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Let me set the stage for you. It was mill pod glass flat most of the day with bright sun and clear blue water. Later in the trip a few ripples showed up. Veteran Captain Dave first took us to that month-after-month productive region east of Henry where we located and watched 6 humpback whales closely. There were spots of anchovies here and there near the surface, so in addition to some short and shallow dives, we had a couple of instances of surface lunge feeding. This area was also full of California sea lions and long beaked common dolphins. Among the 6 #whales we found a cow with a small calf and also our pal "Lucky" that was disentangled back in June. Lucky is looking better every time we see it, and today was much healthier looking than a month or so when it last was watched. At least 2 Minke whales also patrolled this hot zone. Additional humpback behaviors included one beast that stayed in a large kelp paddy for quite a while rolling around and lifting its various fins in the seaweed one at a time. Tail flukes were seen on just about every dive.
The middle phase of the adventure took us over for a short and sweet cruise along the northeastern face of beautiful Santa Cruz Island. Here we saw the Island in all its radiant glory...glassy seas, hot sun, hikers on the cliff tops, kayakers in the sea caves and kelp. What a fabulous day to be anywhere in the Santa Barbara Channel. Finally it was time to head home and around mid-Channel we had another group of at least 7 humpbacks that we closely watched, making the total for the trip 13 with several more spouts in the near distance. More sea lions and dolphins were on the scene of course, and Captain Dave estimated at least 1,500 long beaked common dolphin as a reasonable trip total.
Just when we thought the fabulous sightings were over and we were making the first turn inside Santa Barbara Harbor we encountered a half dozen inshore bottlenose dolphins that were coming out of the harbor as we were going in.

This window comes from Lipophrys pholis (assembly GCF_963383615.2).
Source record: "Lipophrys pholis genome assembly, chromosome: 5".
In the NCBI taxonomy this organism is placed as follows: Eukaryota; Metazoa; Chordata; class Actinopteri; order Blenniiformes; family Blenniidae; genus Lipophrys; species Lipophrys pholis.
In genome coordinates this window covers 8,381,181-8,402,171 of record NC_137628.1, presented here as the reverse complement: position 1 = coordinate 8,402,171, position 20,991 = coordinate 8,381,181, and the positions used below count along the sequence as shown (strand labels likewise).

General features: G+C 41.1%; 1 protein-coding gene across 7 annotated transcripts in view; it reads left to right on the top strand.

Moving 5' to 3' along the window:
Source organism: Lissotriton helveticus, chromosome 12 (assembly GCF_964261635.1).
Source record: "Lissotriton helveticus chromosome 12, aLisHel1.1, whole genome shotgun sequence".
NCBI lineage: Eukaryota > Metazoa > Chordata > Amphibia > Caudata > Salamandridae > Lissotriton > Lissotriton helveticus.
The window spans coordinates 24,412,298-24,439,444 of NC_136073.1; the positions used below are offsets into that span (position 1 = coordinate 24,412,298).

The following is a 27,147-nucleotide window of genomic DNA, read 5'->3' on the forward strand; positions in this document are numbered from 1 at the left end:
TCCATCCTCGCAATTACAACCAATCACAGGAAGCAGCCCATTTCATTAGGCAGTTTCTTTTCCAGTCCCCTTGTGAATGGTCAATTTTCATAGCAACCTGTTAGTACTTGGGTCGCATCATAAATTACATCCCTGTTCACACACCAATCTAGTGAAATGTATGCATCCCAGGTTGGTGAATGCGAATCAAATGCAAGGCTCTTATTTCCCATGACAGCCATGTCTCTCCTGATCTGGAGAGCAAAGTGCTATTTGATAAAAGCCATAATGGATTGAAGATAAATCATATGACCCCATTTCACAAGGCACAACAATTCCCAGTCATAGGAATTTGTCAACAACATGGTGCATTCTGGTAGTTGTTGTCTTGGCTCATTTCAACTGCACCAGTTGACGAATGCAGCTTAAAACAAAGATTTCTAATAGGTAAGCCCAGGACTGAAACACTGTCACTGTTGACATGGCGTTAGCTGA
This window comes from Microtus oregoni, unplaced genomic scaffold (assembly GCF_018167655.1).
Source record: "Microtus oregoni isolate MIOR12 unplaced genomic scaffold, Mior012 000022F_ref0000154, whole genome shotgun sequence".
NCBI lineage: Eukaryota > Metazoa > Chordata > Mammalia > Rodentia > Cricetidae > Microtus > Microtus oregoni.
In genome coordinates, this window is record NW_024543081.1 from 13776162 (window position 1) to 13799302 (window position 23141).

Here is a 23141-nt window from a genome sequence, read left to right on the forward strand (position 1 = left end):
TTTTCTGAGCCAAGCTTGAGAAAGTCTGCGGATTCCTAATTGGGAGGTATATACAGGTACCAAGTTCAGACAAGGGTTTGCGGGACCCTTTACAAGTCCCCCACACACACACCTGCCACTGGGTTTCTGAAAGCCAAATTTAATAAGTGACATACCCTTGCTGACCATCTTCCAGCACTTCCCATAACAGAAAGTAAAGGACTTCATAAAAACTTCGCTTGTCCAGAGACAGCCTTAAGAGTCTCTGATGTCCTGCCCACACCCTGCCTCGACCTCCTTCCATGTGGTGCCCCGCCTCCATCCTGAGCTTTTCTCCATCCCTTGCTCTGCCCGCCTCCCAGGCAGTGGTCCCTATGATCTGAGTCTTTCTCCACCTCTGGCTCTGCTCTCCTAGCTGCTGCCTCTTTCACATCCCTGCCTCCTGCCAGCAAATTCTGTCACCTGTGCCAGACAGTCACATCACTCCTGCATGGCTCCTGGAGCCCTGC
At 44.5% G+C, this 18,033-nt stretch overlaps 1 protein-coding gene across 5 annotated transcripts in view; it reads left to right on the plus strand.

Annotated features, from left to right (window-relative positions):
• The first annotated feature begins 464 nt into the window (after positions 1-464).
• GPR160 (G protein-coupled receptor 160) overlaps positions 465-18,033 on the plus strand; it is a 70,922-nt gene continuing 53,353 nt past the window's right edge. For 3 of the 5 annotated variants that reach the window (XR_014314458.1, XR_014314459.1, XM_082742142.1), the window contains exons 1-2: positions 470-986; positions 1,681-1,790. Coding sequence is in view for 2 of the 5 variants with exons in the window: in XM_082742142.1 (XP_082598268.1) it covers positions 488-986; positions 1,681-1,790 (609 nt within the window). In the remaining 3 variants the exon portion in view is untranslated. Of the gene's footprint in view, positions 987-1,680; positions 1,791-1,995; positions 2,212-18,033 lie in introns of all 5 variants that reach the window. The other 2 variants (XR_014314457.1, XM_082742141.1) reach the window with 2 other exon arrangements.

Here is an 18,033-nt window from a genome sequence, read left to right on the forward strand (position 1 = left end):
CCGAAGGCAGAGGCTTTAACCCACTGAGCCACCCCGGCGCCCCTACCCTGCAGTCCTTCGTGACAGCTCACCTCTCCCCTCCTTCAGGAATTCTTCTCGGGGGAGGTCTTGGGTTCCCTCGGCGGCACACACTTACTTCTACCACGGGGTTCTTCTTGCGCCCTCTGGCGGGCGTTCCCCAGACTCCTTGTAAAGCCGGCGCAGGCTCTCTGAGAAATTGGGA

10/24/14 - 5 Humpbacks (including a calf) Mug the Condor Express
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Well, by now you probably heard about all the blue whales out in the shipping lanes yesterday, and so you'll understand when I tell you that Captain Dave laid in a straight course heading for that area today. Sea conditions were even flatter and calmer than yesterday. Dave describes it as "water ski" conditions. (SPECIAL NOTE We do not water ski using the Condor Express and do not approve water skiing as a whale watching method). Beneath the surface things were deep deep blue and crystal clear again. Everything was good. There were long beaked common dolphins all around, large pods everywhere. But no blue #whales today.
The Condor Express ran a comprehensive search pattern and used up considerable time, but no tall spouts and long bodies could be found in the region. From here the Condor Express ran north east to an area that has been good for humpback whales. Again, more common dolphins were around everywhere ... perhaps 2,000 or more were seen in total.
The grande finale: the usual humpback area did not disappoint. Here we encountered 5 humpback whales (which included a mother and calf) that were among the most friendly humpbacks we've seen yet this Fall. Each of the 5 beasts took turns swimming along with us, rolling around and looking up at us, and swimming directly under the boat from side to side just to give their loyal fans a good aerobic workout on the Condor Express decks. All of this, of course, took place in cobalt water ski conditions. Wow!
10/23/14 - Everyone on board had the Blues